July 28, 2014

County commission accused of favoring OP

Mark Taylor
mtaylor@gardnernews.com
Johnson County Commissioners were accused of lopsided representation in favor of Overland Park on Oct. 4.
“There are seven chairs there,” Ken Dunwoody, resident of rural Johnson County, told the commission. “Five of you represent Overland Park.”
Dunwoody said he was told by county legal staff that the proportionate clause of state law is based on population, not cities.
But he disagreed.
“The limit should be three, including the county chair,” he said.  “…I am tired of the power that is inflicted on this county by Overland Park.”
Dunwoody also chastised commissioners for purchasing the former King Louie building on Metcalf Avenue.
He said the city of Overland Park told the former owners of the building they were required to maintain it to commercial standards or raze it.
If they could not do that the bank could call the note, he said.
The condition of the building became a battle between the city of Overland Park, the owners and the bank that held the note until the commissioners stepped in, Dunwoody said.
Commissioners approved the purchase of the 70,000 square foot building last year to house a county museum.
Staff recommended issuing debt for the $2 million purchase of the property and an additional $1.3 million to stabilize the building’s condition until the museum is able to move in.
The building was built in the late 1950s and formerly housed a bowling alley and ice skating rink.
Commissioners were told at the time that that purchasing the building rather than building a new facility would save the county between $3.9 million and $9.3 million.
“At the same time you are doing this, you are asking county employees to take early retirement, and you are shutting down libraries because we don’t have the money,” he said.  “But you have money for Overland Park because five of you represent Overland Park.”
Dunwoody said he has witness statements from Overland Park city and Johnson County employees and has hired an attorney.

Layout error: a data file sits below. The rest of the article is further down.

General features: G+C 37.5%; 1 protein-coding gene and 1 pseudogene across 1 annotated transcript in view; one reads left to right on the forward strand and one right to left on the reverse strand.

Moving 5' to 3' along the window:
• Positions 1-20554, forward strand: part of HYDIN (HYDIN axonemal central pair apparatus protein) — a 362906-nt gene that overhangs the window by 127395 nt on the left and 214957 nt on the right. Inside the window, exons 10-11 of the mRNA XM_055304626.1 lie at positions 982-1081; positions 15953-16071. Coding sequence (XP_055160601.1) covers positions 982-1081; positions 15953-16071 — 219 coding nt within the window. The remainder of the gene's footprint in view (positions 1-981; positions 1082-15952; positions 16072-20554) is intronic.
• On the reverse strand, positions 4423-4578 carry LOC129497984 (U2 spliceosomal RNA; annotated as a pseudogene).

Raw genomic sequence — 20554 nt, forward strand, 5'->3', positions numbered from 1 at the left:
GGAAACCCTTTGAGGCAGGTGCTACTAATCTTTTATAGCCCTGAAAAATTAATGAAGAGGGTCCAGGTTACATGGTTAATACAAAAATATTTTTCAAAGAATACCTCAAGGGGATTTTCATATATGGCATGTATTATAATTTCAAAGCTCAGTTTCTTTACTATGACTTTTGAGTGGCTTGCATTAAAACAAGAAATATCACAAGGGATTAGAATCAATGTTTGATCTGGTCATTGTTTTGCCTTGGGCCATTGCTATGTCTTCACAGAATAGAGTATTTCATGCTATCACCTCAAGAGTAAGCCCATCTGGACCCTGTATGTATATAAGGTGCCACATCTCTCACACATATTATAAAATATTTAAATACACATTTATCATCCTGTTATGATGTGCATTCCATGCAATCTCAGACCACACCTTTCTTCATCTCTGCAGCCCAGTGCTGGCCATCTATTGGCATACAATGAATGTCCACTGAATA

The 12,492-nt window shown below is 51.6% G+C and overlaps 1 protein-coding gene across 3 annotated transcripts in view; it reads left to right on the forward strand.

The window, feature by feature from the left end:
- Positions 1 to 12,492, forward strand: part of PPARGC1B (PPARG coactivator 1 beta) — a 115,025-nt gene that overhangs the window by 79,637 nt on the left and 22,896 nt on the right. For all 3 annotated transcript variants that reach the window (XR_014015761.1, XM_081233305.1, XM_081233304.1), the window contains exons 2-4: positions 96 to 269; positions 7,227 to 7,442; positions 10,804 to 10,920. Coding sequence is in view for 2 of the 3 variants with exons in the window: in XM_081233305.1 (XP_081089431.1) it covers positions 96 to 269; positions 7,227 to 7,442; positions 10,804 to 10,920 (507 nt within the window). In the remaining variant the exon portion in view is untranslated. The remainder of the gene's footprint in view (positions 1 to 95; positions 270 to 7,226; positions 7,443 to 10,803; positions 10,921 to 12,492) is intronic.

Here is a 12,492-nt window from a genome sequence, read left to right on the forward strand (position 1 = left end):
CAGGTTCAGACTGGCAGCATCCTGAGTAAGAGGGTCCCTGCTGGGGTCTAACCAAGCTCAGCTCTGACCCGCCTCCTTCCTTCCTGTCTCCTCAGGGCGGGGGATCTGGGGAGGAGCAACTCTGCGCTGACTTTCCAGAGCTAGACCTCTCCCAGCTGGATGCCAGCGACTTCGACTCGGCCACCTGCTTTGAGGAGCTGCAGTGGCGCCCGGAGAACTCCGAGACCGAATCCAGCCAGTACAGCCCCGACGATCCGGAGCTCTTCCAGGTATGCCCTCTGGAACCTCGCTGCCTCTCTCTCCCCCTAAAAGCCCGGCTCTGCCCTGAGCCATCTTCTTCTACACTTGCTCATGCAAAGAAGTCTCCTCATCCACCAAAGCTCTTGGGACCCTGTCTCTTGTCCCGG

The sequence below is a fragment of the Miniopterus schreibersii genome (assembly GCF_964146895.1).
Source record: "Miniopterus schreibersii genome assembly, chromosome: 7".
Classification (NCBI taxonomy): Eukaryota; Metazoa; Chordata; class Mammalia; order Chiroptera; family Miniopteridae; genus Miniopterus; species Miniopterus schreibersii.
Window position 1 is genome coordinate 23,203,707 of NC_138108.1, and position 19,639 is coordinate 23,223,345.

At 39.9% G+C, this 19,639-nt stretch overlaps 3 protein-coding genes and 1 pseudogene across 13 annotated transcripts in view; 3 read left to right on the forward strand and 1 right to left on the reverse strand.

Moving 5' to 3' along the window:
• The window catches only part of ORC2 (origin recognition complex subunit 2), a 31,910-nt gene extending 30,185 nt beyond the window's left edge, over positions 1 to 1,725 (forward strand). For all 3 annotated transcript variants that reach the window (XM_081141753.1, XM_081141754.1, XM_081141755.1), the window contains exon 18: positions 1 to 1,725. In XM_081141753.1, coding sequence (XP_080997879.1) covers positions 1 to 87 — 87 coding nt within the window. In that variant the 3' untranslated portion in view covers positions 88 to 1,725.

He threatened legal action against the county for lack of disclosure.
“You can make the information known publicly or I can do it for you,” Dunwoody said. “This is my county and my country, and you work for me.”

Comments

  1. Judith Rogers says:

    To me the worse thing about the Board of County Commissioners is the fact that I can only VOTE for two of the members which does not give me the say I feel I deserve. Asked the committee that meets every ten years I believe it is and that provides input on County government, to make it possible for citizens to be able to vote on each and every seat on the Board of Commissioners but, of course, they never listened to that one – as usual. Looks like Dunwoody is spending his money for a good cause but it will be a miracle, which we so need, if the slimeballs ever truly work for the citizens rather than the thieves. I continue to ask for the ability to vote on each and every board member, however, in reality, what is there to vote for any more – the gene pool is pretty polluted. Gardner’s new city manager has shown she is ready and willing to subsidize the thieves once again with that electrical incentive – another disappointment but no big surprise, however, it is truly disgusting for me to see and have to suffer through more of the unfair and immoral government that is so engrained in all of our government entities. Paul Licausi said several years ago that he had a wonderful working relationship with the city of Gardner and that is shown by one sweet deal after another he has obtained from Gardner City Hall and beyond – he is as smooth as any Italian wine that I have ever heard of and City Hall must really love to drink his wine but it leaves a pretty sour taste in my mouth and more hits to my wallet.

  2. Jerry L Kellogg Sr says:

    Family evicted, work on National Museum of Suburbia to begin.

    http://online.wsj.com/article/SB10000872396390443493304578038920747409686.html

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